Medical schools are incredibly expensive, residency training can take three to seven years and the entire system has been set up to reward and compensate specialist care. Consequently the ratio of practicing physicians in the United States has changed from 70% primary care physicians and 30% specialists as healthcare has adapted its business model to disease management, prescriptions and chronic disease treatments.

Where you live plays a big role in your physician shortage experience. The government already produces Health Professional Shortage Area maps that indicate the current status of limited access to care. More than 20% of the country already lives in these areas and includes states like Alabama, Louisiana, Mississippi, Arizona, New Mexico and Wyoming.

What does the future of our healthcare system hold?

The major change created by the ACA is the beginning of refocusing healthcare from a disease management to health promotion model and from a quantity of treatment based fee for service compensation business to a quality of treatment outcome based bundled compensation model. Today medical errors are perversely incentivized and outcomes of care have limited financial consequences. Tomorrow we will pay providers to care about the patient both before and after treatment to improve outcomes with lower associated costs and emphasize the prevention of preventable claims.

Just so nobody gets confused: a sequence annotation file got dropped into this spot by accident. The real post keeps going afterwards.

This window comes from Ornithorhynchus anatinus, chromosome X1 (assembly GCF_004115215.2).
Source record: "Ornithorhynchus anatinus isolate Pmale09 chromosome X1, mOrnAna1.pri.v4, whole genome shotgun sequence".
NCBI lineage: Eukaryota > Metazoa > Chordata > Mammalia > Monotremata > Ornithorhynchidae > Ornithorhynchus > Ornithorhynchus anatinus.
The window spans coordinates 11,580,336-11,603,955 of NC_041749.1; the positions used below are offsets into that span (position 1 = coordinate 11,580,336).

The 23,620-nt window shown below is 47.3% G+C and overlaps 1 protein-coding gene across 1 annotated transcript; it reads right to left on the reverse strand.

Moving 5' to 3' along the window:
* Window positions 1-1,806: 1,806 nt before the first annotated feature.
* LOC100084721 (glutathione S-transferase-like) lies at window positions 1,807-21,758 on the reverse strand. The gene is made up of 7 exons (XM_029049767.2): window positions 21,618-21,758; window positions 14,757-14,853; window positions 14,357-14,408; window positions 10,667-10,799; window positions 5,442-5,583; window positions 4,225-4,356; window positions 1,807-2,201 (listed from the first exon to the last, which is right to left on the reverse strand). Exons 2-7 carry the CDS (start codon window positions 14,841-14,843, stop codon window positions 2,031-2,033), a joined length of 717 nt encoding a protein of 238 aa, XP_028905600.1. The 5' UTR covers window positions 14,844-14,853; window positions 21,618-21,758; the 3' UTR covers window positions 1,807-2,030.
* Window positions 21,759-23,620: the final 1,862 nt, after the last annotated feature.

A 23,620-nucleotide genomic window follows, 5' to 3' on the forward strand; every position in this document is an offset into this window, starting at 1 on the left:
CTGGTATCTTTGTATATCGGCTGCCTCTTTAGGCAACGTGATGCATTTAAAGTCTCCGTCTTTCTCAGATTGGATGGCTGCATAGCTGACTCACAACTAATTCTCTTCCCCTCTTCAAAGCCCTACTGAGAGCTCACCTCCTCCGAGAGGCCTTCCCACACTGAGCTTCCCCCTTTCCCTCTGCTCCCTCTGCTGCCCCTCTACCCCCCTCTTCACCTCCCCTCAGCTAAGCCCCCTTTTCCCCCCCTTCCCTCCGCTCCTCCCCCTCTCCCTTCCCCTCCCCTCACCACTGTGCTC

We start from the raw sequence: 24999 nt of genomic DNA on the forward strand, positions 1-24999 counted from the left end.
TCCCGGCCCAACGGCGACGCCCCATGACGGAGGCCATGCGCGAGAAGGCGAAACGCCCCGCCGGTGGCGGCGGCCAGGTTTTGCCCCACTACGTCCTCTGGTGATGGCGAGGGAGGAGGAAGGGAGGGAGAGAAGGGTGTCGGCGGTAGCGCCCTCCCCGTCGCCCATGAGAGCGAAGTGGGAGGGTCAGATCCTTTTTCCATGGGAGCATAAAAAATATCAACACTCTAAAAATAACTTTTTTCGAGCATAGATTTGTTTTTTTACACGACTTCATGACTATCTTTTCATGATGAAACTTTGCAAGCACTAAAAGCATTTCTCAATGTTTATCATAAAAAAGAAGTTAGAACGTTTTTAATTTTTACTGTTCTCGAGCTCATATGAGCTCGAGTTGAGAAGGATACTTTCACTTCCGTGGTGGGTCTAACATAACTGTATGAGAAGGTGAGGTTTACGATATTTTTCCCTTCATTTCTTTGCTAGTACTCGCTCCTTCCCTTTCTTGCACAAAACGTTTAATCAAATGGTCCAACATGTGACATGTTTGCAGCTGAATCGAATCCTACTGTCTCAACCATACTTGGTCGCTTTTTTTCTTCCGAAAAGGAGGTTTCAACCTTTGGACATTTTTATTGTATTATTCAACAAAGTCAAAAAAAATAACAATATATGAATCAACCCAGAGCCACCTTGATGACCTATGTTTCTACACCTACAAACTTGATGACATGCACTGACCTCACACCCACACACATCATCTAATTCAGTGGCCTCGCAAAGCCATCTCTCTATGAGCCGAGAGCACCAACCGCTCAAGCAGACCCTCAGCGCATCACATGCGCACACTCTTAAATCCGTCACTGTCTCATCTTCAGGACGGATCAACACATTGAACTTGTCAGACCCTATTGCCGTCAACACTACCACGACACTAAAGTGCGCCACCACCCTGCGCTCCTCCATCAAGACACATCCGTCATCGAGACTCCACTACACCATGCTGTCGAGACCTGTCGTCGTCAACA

The industry is slow to change and there are many constituencies that prefer evolutionary change in order to maximize potential profit margins along the way. We will have more internationally trained physicians entering the United States to assist with the shortage. And, as healthcare emphasizes primary care we will see more nurses, nurse practitioners, pharmacists and physicians assistants handling some of the routine preventive care. Many of these expanded roles for non-physicians will be determined on a state by state basis.

What are the key challenges of a physician shortage?